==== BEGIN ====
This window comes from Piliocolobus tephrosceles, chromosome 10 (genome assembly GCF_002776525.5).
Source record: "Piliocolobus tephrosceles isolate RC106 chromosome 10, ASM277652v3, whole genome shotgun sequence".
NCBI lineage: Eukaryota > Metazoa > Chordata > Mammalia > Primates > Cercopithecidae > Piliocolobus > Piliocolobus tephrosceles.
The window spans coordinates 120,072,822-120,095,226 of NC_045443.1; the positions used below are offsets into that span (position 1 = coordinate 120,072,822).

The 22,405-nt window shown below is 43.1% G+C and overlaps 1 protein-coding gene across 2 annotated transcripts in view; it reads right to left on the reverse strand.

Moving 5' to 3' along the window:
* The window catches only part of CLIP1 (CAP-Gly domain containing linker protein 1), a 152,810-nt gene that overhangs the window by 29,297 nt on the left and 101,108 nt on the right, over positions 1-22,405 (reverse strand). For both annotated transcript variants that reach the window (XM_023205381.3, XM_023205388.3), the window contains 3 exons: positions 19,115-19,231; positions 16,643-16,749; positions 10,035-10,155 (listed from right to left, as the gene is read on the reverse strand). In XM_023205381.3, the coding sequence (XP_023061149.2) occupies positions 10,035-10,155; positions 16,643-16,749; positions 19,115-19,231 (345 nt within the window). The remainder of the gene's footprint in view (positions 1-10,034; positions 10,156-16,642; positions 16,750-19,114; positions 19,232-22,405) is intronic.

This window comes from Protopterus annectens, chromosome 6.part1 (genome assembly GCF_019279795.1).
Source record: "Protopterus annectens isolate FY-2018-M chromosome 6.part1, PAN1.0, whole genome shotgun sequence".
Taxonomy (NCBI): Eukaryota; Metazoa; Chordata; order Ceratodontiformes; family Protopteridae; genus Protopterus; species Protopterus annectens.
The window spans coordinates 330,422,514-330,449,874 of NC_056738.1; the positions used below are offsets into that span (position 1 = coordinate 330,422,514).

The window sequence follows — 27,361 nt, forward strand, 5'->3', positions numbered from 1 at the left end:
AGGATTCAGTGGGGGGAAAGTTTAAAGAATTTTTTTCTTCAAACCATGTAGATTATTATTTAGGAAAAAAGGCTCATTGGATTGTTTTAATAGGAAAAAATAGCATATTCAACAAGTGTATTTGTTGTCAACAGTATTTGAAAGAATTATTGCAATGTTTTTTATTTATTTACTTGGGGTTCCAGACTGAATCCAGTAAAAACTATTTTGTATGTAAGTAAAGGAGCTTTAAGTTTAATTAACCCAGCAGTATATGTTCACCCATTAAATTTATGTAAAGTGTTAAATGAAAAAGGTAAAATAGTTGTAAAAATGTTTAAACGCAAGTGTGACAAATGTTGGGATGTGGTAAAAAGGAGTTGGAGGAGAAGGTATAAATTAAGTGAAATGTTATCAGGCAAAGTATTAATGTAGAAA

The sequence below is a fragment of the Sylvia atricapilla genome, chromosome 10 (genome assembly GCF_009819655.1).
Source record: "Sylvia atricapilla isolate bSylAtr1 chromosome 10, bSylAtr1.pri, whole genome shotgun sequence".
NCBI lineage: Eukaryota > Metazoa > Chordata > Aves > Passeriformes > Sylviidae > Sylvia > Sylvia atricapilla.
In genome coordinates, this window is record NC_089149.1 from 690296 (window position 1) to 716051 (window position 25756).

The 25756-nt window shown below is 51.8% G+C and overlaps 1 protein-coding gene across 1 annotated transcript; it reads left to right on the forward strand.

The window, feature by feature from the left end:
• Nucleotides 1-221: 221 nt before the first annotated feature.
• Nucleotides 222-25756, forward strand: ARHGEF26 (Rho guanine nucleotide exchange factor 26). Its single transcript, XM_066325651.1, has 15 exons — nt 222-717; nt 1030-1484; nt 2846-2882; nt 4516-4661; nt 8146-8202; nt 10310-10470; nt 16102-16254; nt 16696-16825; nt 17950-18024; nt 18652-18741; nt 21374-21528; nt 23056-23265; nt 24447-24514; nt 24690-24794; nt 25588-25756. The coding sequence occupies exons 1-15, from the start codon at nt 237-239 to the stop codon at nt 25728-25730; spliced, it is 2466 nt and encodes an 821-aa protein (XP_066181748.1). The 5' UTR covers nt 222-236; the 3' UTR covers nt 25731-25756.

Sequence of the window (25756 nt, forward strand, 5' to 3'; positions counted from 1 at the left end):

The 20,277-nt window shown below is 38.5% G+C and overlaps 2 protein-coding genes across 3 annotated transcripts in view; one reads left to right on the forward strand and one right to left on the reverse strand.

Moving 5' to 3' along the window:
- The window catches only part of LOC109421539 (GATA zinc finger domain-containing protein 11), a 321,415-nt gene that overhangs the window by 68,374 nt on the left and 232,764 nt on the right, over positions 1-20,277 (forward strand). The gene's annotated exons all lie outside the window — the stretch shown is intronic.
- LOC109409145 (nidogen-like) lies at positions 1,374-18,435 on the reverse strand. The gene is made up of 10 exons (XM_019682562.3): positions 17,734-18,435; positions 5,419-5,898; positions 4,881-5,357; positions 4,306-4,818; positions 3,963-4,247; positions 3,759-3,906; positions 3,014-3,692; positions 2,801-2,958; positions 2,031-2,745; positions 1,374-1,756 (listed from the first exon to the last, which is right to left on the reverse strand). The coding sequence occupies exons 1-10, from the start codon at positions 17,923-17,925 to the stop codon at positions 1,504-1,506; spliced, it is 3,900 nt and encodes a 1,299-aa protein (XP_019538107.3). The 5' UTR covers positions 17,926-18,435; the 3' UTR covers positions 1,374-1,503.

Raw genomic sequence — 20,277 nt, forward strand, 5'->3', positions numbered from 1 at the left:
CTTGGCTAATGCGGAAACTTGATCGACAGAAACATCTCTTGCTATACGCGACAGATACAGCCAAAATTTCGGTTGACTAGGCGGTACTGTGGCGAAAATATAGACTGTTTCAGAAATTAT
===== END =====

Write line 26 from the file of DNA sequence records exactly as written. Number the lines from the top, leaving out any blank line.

- LOC109409145 (nidogen-like) lies at positions 1,374-18,435 on the reverse strand. The gene is made up of 10 exons (XM_019682562.3): positions 17,734-18,435; positions 5,419-5,898; positions 4,881-5,357; positions 4,306-4,818; positions 3,963-4,247; positions 3,759-3,906; positions 3,014-3,692; positions 2,801-2,958; positions 2,031-2,745; positions 1,374-1,756 (listed from the first exon to the last, which is right to left on the reverse strand). The coding sequence occupies exons 1-10, from the start codon at positions 17,923-17,925 to the stop codon at positions 1,504-1,506; spliced, it is 3,900 nt and encodes a 1,299-aa protein (XP_019538107.3). The 5' UTR covers positions 17,926-18,435; the 3' UTR covers positions 1,374-1,503.